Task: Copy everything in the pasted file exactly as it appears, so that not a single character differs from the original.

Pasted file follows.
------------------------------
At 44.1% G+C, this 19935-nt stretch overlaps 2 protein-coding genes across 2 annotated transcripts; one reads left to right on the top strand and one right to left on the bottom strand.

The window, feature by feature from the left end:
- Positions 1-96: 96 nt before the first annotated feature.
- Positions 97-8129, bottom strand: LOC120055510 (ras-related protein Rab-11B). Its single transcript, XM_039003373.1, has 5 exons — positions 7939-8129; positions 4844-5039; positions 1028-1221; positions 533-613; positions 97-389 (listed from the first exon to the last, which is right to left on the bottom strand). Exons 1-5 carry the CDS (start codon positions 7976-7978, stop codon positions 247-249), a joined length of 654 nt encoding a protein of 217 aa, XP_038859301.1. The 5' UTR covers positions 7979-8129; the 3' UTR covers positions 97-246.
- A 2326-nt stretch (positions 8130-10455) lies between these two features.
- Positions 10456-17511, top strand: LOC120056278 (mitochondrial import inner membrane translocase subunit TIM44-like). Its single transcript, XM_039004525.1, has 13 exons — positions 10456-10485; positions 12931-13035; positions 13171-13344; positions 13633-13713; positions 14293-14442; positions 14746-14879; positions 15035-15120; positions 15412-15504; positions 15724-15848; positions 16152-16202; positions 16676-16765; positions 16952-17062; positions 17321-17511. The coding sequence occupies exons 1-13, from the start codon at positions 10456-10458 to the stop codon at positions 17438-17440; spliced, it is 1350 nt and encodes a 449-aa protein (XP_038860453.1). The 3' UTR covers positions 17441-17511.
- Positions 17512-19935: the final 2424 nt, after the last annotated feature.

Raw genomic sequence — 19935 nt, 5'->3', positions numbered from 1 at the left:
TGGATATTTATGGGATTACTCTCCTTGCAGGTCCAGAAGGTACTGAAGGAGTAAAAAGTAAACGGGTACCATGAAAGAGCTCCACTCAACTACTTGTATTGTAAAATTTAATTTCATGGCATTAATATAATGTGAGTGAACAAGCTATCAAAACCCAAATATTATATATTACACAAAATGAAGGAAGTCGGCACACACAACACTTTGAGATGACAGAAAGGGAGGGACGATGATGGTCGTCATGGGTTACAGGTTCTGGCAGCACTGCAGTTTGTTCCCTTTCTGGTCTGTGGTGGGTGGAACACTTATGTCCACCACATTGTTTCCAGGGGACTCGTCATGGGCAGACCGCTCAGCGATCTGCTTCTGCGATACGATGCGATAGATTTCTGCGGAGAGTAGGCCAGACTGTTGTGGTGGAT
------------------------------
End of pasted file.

At 44.1% G+C, this 19935-nt stretch overlaps 2 protein-coding genes across 2 annotated transcripts; one reads left to right on the top strand and one right to left on the bottom strand.

The window, feature by feature from the left end:
- Positions 1-96: 96 nt before the first annotated feature.
- Positions 97-8129, bottom strand: LOC120055510 (ras-related protein Rab-11B). Its single transcript, XM_039003373.1, has 5 exons — positions 7939-8129; positions 4844-5039; positions 1028-1221; positions 533-613; positions 97-389 (listed from the first exon to the last, which is right to left on the bottom strand). Exons 1-5 carry the CDS (start codon positions 7976-7978, stop codon positions 247-249), a joined length of 654 nt encoding a protein of 217 aa, XP_038859301.1. The 5' UTR covers positions 7979-8129; the 3' UTR covers positions 97-246.
- A 2326-nt stretch (positions 8130-10455) lies between these two features.
- Positions 10456-17511, top strand: LOC120056278 (mitochondrial import inner membrane translocase subunit TIM44-like). Its single transcript, XM_039004525.1, has 13 exons — positions 10456-10485; positions 12931-13035; positions 13171-13344; positions 13633-13713; positions 14293-14442; positions 14746-14879; positions 15035-15120; positions 15412-15504; positions 15724-15848; positions 16152-16202; positions 16676-16765; positions 16952-17062; positions 17321-17511. The coding sequence occupies exons 1-13, from the start codon at positions 10456-10458 to the stop codon at positions 17438-17440; spliced, it is 1350 nt and encodes a 449-aa protein (XP_038860453.1). The 3' UTR covers positions 17441-17511.
- Positions 17512-19935: the final 2424 nt, after the last annotated feature.

Raw genomic sequence — 19935 nt, 5'->3', positions numbered from 1 at the left:
TGGATATTTATGGGATTACTCTCCTTGCAGGTCCAGAAGGTACTGAAGGAGTAAAAAGTAAACGGGTACCATGAAAGAGCTCCACTCAACTACTTGTATTGTAAAATTTAATTTCATGGCATTAATATAATGTGAGTGAACAAGCTATCAAAACCCAAATATTATATATTACACAAAATGAAGGAAGTCGGCACACACAACACTTTGAGATGACAGAAAGGGAGGGACGATGATGGTCGTCATGGGTTACAGGTTCTGGCAGCACTGCAGTTTGTTCCCTTTCTGGTCTGTGGTGGGTGGAACACTTATGTCCACCACATTGTTTCCAGGGGACTCGTCATGGGCAGACCGCTCAGCGATCTGCTTCTGCGATACGATGCGATAGATTTCTGCGGAGAGTAGGCCAGACTGTTGTGGTGGAT